NORTHBOROUGH, Mass. — The Northborough Board of Health held a public hearing Tuesday to gather input on proposed changes to the town's tobacco regulations.
While current regulations only address tobacco products, the new changes would include other nicotine delivery products such as e-cigarettes. The changes would prohibit smoking these products on several town properties, including the library, the senior center, Town Tall, the DPW garage and the police and fire stations.
Northborough resident Richard Nieber took issue with the restrictions against e-cigarettes. He said they do not contain tobacco and do not even have to contain nicotine if the user chooses.
“If they say, ‘You can't smoke that,’ how do they know if its only water vapor?" he said.
“The burden of proof is on you,” responded Health agent Jaime Terry.
Even if they don’t contain tobacco, board member Dilip Jain said he worries about nicotine delivery products acting as a gateway to smoking real cigarettes for children.
"We're trying to keep nicotine away from kids to keep them from getting hooked on smoking," he said.
When Nieber tried to argue that nicotine may have health benefits, Jain was not convinced. "The medical community does not support that," he said.
Another proposed change will prohibit smoking within 25 feet of outdoor seating areas of restaurants where food is served.
This prompted questions from Paul Town, manager of Juniper Hill Golf Course. Pointing out that some golfers will drive their carts within 25 feet of the clubhouse service window to order food while smoking a cigar, he wondered if he would have to ask his patrons to stop smoking.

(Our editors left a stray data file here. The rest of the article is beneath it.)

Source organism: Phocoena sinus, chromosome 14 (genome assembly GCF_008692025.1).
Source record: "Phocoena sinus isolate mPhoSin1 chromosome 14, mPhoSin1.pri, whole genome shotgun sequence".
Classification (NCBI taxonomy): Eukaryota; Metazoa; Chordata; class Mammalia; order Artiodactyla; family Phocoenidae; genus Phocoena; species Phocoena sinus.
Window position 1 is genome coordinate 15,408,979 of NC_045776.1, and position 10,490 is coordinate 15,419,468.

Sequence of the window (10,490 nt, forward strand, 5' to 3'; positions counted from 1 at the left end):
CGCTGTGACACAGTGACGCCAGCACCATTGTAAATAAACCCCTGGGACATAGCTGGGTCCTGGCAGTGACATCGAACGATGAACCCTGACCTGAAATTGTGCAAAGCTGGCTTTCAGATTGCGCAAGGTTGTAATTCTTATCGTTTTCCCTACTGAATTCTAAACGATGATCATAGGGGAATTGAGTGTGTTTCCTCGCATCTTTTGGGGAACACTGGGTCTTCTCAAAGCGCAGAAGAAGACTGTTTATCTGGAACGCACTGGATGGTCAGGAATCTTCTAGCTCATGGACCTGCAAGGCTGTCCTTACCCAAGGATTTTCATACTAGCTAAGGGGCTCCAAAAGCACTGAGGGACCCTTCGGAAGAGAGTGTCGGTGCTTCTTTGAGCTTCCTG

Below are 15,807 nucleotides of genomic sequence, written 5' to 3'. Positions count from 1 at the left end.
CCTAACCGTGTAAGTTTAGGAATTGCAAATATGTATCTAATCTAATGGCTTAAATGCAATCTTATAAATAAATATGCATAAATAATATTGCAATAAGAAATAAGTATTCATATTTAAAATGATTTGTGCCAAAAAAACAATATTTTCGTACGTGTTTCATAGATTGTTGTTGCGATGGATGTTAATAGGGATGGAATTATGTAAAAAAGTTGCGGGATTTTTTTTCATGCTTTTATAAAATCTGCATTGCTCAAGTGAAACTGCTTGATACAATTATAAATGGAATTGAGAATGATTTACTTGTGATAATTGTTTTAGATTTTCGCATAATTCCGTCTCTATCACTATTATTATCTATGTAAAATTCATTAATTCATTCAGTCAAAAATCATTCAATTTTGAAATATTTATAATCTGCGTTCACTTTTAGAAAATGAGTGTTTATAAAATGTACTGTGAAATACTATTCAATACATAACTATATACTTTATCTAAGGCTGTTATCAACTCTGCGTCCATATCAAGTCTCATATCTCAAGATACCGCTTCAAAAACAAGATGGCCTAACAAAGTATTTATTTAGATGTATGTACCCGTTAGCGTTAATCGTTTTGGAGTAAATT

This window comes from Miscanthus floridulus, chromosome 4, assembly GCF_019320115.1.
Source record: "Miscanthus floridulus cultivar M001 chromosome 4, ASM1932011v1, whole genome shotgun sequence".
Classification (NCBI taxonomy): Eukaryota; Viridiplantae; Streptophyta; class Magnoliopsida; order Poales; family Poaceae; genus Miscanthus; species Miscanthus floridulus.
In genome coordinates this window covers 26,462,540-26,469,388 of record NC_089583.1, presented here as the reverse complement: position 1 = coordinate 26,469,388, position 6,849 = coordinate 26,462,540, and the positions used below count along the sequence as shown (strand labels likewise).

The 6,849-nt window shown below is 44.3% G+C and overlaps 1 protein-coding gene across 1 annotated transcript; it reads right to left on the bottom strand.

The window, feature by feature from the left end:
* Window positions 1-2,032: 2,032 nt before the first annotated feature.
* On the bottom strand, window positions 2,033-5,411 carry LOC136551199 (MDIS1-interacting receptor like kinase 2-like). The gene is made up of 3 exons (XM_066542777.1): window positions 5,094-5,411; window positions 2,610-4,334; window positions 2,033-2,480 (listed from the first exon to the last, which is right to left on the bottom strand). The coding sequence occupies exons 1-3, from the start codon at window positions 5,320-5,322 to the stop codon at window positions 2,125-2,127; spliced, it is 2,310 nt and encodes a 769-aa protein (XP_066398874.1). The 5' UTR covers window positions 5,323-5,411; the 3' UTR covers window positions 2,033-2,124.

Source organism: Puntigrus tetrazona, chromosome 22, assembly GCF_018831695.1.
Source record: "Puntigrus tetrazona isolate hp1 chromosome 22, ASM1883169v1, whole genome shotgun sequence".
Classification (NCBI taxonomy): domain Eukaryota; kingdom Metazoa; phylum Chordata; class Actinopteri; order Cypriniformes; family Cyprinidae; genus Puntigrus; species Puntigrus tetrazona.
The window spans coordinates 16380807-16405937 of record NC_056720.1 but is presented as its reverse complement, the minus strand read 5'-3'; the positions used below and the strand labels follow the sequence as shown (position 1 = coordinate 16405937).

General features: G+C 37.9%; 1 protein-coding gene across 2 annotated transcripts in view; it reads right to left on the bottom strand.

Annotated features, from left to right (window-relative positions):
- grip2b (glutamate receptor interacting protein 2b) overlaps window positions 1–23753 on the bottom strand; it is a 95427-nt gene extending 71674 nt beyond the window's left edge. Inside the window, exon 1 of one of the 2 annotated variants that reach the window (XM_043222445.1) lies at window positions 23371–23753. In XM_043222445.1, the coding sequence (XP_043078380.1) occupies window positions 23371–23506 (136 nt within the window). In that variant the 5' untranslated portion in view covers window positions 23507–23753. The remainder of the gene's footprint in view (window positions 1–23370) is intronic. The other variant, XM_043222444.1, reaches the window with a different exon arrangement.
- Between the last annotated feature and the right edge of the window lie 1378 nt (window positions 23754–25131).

Terry said that they would be violating the regulation, and asked if there could be a separate parking area for smokers outside of the 25 foot radius. Board member Dierdre O’Connor asked if smokers could simply leave their cigars in their carts while they order food.
Jain said that he did not foresee a loss of business due to the regulations. When the state banned smoking in restaurants and bars several years ago, he said, owners complained about losing customers but “people went back out, and it wasn’t an issue.”
Another major change proposed in the regulations will increase the “tolling period” between violations from one year to two years. This means that if an establishment is caught selling tobacco products to minors, any subsequent violation within the next two years will be considered a second offense, for which the penalties are more severe. Terry said that the change is meant to make establishment owners more diligent when selling tobacco products.
The Board of Health will continue its public hearing on these proposals on March 12.